Where do you see the pharmaceutical sector in the next five years, in 2027-28 to be precise?
The prospects are very exciting for India. The pharmaceutical industry has grown tremendously over the past 20 years and we have achieved significant milestones along the way. The industry is currently valued at $42 billion and is expected to grow to over $120 billion by 2030 at a CAGR of approximately 11%. Essentially, this growth trajectory will be propelled by increased exports and pharmaceutical formulations to even more regulated and semi-regulated markets.
However, we should not ignore domestic markets. There will also be an increase in domestic demand for many therapies. We will also see plenty of activity in the API and Key Commodity (KSM) segments. We expect an increase in domestic manufacturing, aided by better contract research opportunities so the country can achieve import substitution.
With the right support and incentives, India can become an even greater pharmaceutical powerhouse and replicate the status of Atma Nirbhar in the pharmaceutical industry. It starts with extensive research and expansion capability to increase the export of pharmaceutical formulations and APIs. Furthermore, with the lessons learned from the Covid-19 pandemic, the Indian pharmaceutical industry must position itself to be always ready for health emergencies.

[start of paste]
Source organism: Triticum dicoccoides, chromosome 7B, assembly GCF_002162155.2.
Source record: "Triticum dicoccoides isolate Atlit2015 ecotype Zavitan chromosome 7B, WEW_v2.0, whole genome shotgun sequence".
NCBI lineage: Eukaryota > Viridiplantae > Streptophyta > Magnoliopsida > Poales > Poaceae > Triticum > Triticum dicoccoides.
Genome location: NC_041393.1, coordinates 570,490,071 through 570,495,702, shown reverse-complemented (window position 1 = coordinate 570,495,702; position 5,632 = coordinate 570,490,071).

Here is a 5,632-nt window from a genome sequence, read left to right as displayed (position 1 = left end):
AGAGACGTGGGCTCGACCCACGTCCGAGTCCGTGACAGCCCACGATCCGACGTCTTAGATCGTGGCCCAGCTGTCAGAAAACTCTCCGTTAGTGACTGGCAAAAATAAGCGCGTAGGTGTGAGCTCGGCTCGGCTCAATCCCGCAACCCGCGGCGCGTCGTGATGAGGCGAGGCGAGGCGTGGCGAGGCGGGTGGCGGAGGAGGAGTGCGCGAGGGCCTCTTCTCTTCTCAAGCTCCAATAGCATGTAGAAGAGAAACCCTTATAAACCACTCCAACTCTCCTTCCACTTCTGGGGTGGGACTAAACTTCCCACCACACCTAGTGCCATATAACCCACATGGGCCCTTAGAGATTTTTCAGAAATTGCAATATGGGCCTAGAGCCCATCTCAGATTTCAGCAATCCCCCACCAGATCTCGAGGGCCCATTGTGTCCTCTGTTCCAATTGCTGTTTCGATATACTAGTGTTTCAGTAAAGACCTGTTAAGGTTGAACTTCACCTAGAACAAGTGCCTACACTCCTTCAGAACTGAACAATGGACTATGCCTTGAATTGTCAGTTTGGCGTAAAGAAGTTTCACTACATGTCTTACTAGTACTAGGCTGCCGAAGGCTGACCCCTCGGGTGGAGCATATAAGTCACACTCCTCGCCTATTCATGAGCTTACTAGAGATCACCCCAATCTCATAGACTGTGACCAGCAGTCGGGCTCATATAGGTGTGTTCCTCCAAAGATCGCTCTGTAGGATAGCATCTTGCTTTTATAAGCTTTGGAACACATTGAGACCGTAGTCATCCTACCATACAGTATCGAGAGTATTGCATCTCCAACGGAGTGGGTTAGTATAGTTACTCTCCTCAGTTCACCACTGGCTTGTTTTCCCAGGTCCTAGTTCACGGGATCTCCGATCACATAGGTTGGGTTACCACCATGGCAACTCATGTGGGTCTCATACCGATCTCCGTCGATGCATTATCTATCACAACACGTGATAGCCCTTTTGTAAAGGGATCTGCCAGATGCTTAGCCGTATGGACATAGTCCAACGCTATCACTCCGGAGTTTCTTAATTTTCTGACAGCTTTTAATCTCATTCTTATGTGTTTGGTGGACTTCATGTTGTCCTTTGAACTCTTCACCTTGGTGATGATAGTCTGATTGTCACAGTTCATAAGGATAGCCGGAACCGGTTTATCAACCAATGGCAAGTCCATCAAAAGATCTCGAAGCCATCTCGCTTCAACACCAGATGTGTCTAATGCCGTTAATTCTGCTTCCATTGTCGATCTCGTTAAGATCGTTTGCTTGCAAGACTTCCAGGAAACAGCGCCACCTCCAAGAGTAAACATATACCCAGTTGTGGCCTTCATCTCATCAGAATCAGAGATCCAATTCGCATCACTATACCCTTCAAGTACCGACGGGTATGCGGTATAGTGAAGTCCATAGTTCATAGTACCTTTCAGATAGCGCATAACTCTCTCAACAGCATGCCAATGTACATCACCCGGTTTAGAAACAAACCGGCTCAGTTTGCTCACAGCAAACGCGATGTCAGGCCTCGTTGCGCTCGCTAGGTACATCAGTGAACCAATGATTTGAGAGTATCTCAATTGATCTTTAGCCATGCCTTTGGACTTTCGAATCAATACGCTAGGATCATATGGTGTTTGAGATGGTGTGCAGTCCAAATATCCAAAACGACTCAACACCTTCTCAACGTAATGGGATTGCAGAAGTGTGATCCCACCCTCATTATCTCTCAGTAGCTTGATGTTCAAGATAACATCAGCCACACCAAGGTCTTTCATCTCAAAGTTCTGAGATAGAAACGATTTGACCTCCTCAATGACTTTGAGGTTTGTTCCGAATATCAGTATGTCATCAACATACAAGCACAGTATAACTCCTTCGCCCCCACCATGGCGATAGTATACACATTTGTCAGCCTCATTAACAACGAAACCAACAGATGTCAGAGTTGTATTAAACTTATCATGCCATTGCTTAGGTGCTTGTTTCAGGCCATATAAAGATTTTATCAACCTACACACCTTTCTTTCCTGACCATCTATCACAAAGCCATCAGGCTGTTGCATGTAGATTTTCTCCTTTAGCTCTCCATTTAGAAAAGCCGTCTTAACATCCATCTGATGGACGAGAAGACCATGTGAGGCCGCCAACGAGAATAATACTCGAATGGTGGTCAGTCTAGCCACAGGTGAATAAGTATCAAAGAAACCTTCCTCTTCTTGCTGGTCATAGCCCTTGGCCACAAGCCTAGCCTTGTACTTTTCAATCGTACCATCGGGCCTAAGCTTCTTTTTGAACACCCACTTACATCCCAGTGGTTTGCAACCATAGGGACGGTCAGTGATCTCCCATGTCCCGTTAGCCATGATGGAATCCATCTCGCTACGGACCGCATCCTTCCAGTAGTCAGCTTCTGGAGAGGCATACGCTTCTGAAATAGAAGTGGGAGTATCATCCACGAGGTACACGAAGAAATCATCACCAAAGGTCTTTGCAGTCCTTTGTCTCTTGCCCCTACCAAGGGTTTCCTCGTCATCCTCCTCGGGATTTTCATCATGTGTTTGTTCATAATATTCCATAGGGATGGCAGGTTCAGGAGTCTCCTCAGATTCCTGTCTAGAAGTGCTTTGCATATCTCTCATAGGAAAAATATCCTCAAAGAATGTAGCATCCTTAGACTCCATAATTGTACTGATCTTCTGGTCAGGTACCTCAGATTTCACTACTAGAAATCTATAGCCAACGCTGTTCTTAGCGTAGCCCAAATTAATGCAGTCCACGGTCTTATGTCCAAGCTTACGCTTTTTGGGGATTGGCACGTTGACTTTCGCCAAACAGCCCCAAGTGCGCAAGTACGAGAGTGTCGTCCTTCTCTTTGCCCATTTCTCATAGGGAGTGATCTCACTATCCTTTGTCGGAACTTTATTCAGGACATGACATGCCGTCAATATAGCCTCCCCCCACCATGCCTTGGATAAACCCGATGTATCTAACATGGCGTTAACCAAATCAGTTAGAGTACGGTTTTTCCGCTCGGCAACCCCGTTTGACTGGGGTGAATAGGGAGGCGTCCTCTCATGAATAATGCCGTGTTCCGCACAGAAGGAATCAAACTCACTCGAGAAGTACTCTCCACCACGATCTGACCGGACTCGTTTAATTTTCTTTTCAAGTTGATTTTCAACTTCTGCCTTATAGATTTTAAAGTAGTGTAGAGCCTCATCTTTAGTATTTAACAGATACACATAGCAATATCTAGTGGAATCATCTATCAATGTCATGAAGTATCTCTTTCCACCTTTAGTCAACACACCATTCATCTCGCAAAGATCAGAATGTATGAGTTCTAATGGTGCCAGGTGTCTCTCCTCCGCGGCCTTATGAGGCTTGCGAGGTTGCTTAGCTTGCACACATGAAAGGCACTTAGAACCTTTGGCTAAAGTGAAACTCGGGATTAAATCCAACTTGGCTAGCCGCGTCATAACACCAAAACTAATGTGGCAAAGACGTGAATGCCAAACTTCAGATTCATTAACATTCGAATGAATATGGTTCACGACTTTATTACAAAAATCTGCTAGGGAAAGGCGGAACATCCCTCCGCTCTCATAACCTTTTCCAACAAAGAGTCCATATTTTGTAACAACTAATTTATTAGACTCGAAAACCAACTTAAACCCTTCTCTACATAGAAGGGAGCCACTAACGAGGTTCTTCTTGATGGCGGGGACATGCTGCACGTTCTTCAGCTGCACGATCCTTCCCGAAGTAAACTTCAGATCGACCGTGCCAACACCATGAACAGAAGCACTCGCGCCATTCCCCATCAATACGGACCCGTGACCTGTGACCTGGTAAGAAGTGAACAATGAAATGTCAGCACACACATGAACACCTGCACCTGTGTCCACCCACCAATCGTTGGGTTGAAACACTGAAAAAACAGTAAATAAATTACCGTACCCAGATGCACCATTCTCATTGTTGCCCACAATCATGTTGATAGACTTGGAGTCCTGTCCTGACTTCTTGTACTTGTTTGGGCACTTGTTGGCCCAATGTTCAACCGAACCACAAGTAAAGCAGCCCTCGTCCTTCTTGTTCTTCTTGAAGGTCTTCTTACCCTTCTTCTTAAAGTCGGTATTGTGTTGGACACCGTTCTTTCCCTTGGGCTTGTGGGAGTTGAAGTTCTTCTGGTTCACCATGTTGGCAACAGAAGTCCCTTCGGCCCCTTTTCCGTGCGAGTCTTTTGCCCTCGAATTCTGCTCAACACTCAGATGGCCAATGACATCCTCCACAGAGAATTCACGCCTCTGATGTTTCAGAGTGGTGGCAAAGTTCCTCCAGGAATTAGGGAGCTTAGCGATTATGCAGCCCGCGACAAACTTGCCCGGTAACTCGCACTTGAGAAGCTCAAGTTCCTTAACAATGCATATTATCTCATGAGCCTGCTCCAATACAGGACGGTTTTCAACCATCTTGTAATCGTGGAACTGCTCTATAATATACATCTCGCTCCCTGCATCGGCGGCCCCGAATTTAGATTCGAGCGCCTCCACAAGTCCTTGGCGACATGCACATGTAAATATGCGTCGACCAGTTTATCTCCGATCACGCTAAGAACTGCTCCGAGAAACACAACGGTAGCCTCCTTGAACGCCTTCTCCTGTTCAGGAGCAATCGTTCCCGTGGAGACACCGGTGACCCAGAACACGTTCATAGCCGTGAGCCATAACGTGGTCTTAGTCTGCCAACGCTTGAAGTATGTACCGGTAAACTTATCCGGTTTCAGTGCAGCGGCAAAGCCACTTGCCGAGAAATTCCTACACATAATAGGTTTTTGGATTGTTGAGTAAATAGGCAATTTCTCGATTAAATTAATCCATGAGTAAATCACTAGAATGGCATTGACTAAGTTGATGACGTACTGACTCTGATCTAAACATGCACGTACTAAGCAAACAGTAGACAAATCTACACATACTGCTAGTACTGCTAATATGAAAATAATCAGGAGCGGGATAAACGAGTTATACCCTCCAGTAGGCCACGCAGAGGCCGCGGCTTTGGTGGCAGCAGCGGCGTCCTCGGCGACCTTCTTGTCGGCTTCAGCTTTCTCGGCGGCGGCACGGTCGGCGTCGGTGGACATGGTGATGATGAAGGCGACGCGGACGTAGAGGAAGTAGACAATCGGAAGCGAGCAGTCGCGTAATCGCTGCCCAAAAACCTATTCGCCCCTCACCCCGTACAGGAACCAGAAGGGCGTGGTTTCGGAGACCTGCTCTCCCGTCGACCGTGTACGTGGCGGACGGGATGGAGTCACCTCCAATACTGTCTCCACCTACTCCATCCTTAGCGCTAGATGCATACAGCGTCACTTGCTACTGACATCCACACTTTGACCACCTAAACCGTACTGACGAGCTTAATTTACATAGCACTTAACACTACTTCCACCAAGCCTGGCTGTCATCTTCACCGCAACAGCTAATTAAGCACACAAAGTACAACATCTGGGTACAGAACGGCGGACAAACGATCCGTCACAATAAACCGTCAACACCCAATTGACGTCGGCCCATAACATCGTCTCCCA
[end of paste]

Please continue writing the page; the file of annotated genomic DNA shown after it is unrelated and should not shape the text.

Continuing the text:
Where do you see Akums in terms of revenue in 2027-28?
As for Akums Drugs & Pharmaceuticals Limited, we are committed to maintaining and even exceeding our growth trajectory which has remained at an average CAGR of 20% over the past five years. The plan is to serve existing customers much better and build on our excellence and professionalism over the years, while increasing dosage form capabilities, moving into new therapies, dosage forms and markets, and increasing our share of export, among other expected deliverables.